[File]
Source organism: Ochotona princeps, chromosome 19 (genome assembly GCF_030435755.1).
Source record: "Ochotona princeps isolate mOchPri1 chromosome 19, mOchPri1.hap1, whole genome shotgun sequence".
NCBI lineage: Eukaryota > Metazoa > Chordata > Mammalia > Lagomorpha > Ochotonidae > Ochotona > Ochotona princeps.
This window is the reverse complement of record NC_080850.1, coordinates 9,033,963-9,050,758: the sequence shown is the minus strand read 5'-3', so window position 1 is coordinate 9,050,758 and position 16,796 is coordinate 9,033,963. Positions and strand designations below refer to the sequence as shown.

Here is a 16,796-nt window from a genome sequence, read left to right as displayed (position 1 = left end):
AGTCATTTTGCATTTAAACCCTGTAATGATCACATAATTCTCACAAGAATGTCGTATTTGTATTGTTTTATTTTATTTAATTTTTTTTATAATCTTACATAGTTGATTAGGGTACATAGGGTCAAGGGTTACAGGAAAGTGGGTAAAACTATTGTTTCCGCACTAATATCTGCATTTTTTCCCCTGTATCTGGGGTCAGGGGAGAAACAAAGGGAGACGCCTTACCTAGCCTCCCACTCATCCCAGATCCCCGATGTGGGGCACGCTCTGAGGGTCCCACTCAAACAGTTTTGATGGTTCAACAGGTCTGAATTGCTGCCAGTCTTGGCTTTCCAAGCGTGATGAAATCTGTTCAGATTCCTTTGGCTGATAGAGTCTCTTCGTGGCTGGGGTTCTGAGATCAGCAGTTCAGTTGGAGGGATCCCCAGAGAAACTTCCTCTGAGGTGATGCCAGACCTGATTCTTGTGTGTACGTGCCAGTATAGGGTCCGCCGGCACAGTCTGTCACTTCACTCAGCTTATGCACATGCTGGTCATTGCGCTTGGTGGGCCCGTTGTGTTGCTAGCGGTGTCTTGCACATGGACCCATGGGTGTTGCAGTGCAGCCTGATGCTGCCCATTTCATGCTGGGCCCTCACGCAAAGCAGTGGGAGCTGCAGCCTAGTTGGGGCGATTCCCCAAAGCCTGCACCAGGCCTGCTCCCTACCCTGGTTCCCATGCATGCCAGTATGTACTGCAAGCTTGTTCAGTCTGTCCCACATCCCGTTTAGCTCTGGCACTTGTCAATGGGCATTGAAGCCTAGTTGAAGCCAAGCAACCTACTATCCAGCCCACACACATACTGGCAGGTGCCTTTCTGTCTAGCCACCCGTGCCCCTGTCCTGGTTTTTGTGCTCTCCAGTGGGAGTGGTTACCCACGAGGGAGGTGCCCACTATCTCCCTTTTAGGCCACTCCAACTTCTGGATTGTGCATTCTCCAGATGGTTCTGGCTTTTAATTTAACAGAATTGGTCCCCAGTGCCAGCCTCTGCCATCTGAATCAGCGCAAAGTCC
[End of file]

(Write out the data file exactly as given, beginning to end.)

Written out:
Source organism: Ochotona princeps, chromosome 19 (genome assembly GCF_030435755.1).
Source record: "Ochotona princeps isolate mOchPri1 chromosome 19, mOchPri1.hap1, whole genome shotgun sequence".
NCBI lineage: Eukaryota > Metazoa > Chordata > Mammalia > Lagomorpha > Ochotonidae > Ochotona > Ochotona princeps.
This window is the reverse complement of record NC_080850.1, coordinates 9,033,963-9,050,758: the sequence shown is the minus strand read 5'-3', so window position 1 is coordinate 9,050,758 and position 16,796 is coordinate 9,033,963. Positions and strand designations below refer to the sequence as shown.

Here is a 16,796-nt window from a genome sequence, read left to right as displayed (position 1 = left end):
AGTCATTTTGCATTTAAACCCTGTAATGATCACATAATTCTCACAAGAATGTCGTATTTGTATTGTTTTATTTTATTTAATTTTTTTTATAATCTTACATAGTTGATTAGGGTACATAGGGTCAAGGGTTACAGGAAAGTGGGTAAAACTATTGTTTCCGCACTAATATCTGCATTTTTTCCCCTGTATCTGGGGTCAGGGGAGAAACAAAGGGAGACGCCTTACCTAGCCTCCCACTCATCCCAGATCCCCGATGTGGGGCACGCTCTGAGGGTCCCACTCAAACAGTTTTGATGGTTCAACAGGTCTGAATTGCTGCCAGTCTTGGCTTTCCAAGCGTGATGAAATCTGTTCAGATTCCTTTGGCTGATAGAGTCTCTTCGTGGCTGGGGTTCTGAGATCAGCAGTTCAGTTGGAGGGATCCCCAGAGAAACTTCCTCTGAGGTGATGCCAGACCTGATTCTTGTGTGTACGTGCCAGTATAGGGTCCGCCGGCACAGTCTGTCACTTCACTCAGCTTATGCACATGCTGGTCATTGCGCTTGGTGGGCCCGTTGTGTTGCTAGCGGTGTCTTGCACATGGACCCATGGGTGTTGCAGTGCAGCCTGATGCTGCCCATTTCATGCTGGGCCCTCACGCAAAGCAGTGGGAGCTGCAGCCTAGTTGGGGCGATTCCCCAAAGCCTGCACCAGGCCTGCTCCCTACCCTGGTTCCCATGCATGCCAGTATGTACTGCAAGCTTGTTCAGTCTGTCCCACATCCCGTTTAGCTCTGGCACTTGTCAATGGGCATTGAAGCCTAGTTGAAGCCAAGCAACCTACTATCCAGCCCACACACATACTGGCAGGTGCCTTTCTGTCTAGCCACCCGTGCCCCTGTCCTGGTTTTTGTGCTCTCCAGTGGGAGTGGTTACCCACGAGGGAGGTGCCCACTATCTCCCTTTTAGGCCACTCCAACTTCTGGATTGTGCATTCTCCAGATGGTTCTGGCTTTTAATTTAACAGAATTGGTCCCCAGTGCCAGCCTCTGCCATCTGAATCAGCGCAAAGTCC